The aim of the project is to apply the tariff (which works on a points based system) to past cases of plagiarism dealt with over the last academic year in a variety of institutions in the UK and internationally. The project should elicit some interesting comparative data on penalties, but will also enable plagiarismadvice.org to produce a second draft of the tariff based on our experiences of using the tariff and any variation in outcome between those penalties actually awarded by institutions and those potentially available under the tariff.
A range of participants at the conference got in touch to say that they were interested in the project, but if any other institutions would like to be involved, please get in touch with me. the project will be conducted through online meetings between now and Christmas.
I’m presenting at the 4th International Plagiarism Conference today (hashtag: #4IPC2010)
How effective are electronic plagiarism detection systems and does it matter how you use them? Reviewing the evidence
Abstract: The advent and use of digital technologies, which open up a plethora of useful and credible information for use by students, at the same time expose the risks of uncritical and unacknowledged use of other people’s work. Institutions have met these concerns with the implementation of electronic detection systems. The situation has moved very quickly, from the introduction of the UK national license for Turnitin in 2002/3 to the present situation where this software is used by over 95% of Higher Education Institutions. Electronic detection of plagiarism is one of the most widely spread technologies used in education and the evidence base for its use is only just beginning to yield results. This paper will examine the evidence to date for the effects of plagiarism detection systems. It is based on a HEA-funded review ‘Digital with plagiarism in the digital age’ .
I had the weird experience of giving a presentation without actually being present at a conference yesterday. I pre-recorded by session for the Learning Futures Festival back in December and it was broadcast on 14 Jan 2010 whilst I was at home collecting my children from school. I am greatful to my colleagues for stepping in to be online to answer any questions about the project.
It was definitely one of the easier presentations I had to do, elluminate was straightforward to use and I had good support from the conference team. Below is a copy of the slides I used and the presentation will be available with audio and the chat commentary on the learning futures fesitval site until 14 Feb 2010 (registration for the conference is required).
This is a project we’ve talked about elsewhere and have published in ALT-N.
Our HEA ELT Synthesis project is now complete and is available on the HEA evidence net wiki.
Since my announcement about the project in October, some people have joined the Citeulike group which was set up to contain the references from the review, but will hopefully continue to collect interesting and useful papers on the effectiveness and implementation of the electronic detection of plagiarism in HE. I hope the group continues to grow and that the papers are useful to researchers and pracitioners in the field.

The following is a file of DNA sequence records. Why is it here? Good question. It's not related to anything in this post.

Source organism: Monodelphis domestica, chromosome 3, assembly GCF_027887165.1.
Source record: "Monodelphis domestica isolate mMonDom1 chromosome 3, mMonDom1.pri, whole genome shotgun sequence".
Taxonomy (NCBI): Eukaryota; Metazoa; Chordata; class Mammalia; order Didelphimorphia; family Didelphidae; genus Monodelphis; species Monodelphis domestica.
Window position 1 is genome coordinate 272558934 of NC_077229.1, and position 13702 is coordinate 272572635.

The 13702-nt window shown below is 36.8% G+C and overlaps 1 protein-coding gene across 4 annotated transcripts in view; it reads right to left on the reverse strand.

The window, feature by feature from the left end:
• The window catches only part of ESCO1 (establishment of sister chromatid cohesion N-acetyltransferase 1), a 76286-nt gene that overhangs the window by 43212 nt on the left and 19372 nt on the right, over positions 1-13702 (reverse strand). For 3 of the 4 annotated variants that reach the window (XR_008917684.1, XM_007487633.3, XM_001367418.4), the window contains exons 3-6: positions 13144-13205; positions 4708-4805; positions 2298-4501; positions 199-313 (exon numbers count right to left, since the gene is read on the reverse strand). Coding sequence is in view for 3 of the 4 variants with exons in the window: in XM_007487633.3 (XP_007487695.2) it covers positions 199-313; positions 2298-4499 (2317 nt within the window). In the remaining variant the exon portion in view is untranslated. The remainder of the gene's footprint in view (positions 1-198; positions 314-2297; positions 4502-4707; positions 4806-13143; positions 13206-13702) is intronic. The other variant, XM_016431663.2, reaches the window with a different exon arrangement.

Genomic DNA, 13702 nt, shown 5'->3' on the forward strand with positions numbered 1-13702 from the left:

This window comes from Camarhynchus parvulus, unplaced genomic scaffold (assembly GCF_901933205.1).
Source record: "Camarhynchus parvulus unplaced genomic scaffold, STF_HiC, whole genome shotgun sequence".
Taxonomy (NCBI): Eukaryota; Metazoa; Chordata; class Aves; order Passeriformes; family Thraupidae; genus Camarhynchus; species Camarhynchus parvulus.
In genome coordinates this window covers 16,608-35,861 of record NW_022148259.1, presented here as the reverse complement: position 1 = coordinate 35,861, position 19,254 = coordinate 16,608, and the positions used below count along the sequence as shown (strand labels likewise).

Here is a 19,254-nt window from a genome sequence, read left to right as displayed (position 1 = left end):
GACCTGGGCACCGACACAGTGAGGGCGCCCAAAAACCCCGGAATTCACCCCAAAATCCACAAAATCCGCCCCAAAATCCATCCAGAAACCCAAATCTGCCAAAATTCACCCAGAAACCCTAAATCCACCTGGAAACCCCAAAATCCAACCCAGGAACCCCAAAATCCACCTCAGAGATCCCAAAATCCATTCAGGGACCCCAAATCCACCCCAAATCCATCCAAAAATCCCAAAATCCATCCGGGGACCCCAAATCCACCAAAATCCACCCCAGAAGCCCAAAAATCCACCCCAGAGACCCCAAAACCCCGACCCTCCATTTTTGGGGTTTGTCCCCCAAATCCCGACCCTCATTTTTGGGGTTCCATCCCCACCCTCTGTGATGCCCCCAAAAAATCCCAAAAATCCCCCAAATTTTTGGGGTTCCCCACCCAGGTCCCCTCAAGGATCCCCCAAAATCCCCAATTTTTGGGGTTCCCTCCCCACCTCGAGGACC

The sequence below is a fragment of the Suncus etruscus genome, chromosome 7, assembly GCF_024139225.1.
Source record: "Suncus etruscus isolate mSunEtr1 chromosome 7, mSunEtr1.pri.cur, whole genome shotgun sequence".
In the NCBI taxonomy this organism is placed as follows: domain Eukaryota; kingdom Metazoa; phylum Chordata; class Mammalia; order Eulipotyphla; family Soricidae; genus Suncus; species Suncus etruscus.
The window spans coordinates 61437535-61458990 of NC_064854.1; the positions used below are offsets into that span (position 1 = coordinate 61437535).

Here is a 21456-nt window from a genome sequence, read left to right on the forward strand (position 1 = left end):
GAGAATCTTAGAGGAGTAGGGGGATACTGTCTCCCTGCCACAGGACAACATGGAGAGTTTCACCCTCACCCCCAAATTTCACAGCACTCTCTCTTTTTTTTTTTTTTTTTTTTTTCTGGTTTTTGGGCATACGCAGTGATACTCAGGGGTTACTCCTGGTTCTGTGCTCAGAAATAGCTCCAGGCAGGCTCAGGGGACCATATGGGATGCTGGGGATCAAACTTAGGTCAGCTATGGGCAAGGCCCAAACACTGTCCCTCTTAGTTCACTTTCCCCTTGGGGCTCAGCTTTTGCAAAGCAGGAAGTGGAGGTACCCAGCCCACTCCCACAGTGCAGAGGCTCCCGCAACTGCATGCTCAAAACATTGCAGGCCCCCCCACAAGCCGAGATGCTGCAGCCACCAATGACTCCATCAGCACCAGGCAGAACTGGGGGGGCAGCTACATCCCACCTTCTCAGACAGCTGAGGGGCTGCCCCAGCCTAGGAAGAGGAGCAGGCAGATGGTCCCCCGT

We started our invovlement with the Bath University QR code JISC project on Monday 26 January 2009 with a visit from Andy Ramsden. We had a great variety of people at the session, from careers and student learning centre, to practitioners and the student union.
Andy presented some background on what QR codes are, what they can do and what level of awareness there is about them amongst the student population (Sarah made some good notes on this) and then we split into smaller groups and came up with some suggested uses. Andy has these recorded on a mind map, but being a bulleted list kind of girl, here is my summary:
- events advertising, on plasma screens, using SMS to reply and book events
- QR stickers on ‘how to’ guides to get to web versions for future reference, cut down on printed leaflets
- Booking system./online calendar/diary
- timetable of events to subscribe to fed by RSS
- display QR on own phone screen for remote capture by colleague – replace business card with electronic version (I already tried this – it works well)
- QR code on staff doors to show live availability ;-)
- keen to see way led by marketing from Students union for wider spread of awareness and adoption.
- treasure hunt at the botanical gardens?
- codes for buildings linking to maps and ‘where am I?’ postitioning
- codes for next nearest wifi hotspot
Librarians had some great ideas:
- Special collections: to a podcast/vodcast, further information, interactive task or questionnaire.
- Library Induction: a treasure trail of where to find resources. An audio tour.
- Departmental slide collections: instructions or support materials.
- Ejournals: from the physical location of a journal a link to the electronic version.
- QR code linking to availability of wireless networks around the campus.
- Training sessions: could link to feedback or interactive elements (not unlike voting software).
- Peer support: relating to information literacy training or general teaching across the University. Students can create a QR code on the fly that links them to their support /discussion group.
iScience and Alan’s thoughts:
- outreach to schools – make posters more interesting, interactive, informative
- links to videos to demonstrate use of equipment (ruled out in biology but possible in physics or geology?)
- QR codes to denote ‘home’ of a piece of equipment so it can be returned to the right place after use
- error logging for equipment
- use during presentations to data tables (mobile format?)
- will help SU green agenda to cut down on poster print runs,
- students are poster blind, QR may help attract attention
- QR code on name badges/ business cards (?phone) for elections with links to manifestos
- QR to promote friending on facebook to SU groups (complex URLs, difficult to find easily on fb)
Andy’s full write up
Another area that has come up since the meeting is the use in museums, via twitter.
So time to get working..